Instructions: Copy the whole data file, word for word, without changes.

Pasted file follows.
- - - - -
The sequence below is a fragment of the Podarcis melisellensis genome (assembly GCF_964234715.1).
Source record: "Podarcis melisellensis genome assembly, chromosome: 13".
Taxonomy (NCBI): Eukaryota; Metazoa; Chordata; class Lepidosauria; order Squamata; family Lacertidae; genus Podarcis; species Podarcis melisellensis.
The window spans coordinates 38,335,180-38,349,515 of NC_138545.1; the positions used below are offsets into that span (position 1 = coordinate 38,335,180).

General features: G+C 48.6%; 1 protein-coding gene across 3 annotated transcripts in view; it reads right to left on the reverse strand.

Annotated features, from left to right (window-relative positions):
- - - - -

The sequence below is a fragment of the Podarcis melisellensis genome (assembly GCF_964234715.1).
Source record: "Podarcis melisellensis genome assembly, chromosome: 13".
Taxonomy (NCBI): Eukaryota; Metazoa; Chordata; class Lepidosauria; order Squamata; family Lacertidae; genus Podarcis; species Podarcis melisellensis.
The window spans coordinates 38,335,180-38,349,515 of NC_138545.1; the positions used below are offsets into that span (position 1 = coordinate 38,335,180).

General features: G+C 48.6%; 1 protein-coding gene across 3 annotated transcripts in view; it reads right to left on the reverse strand.

Annotated features, from left to right (window-relative positions):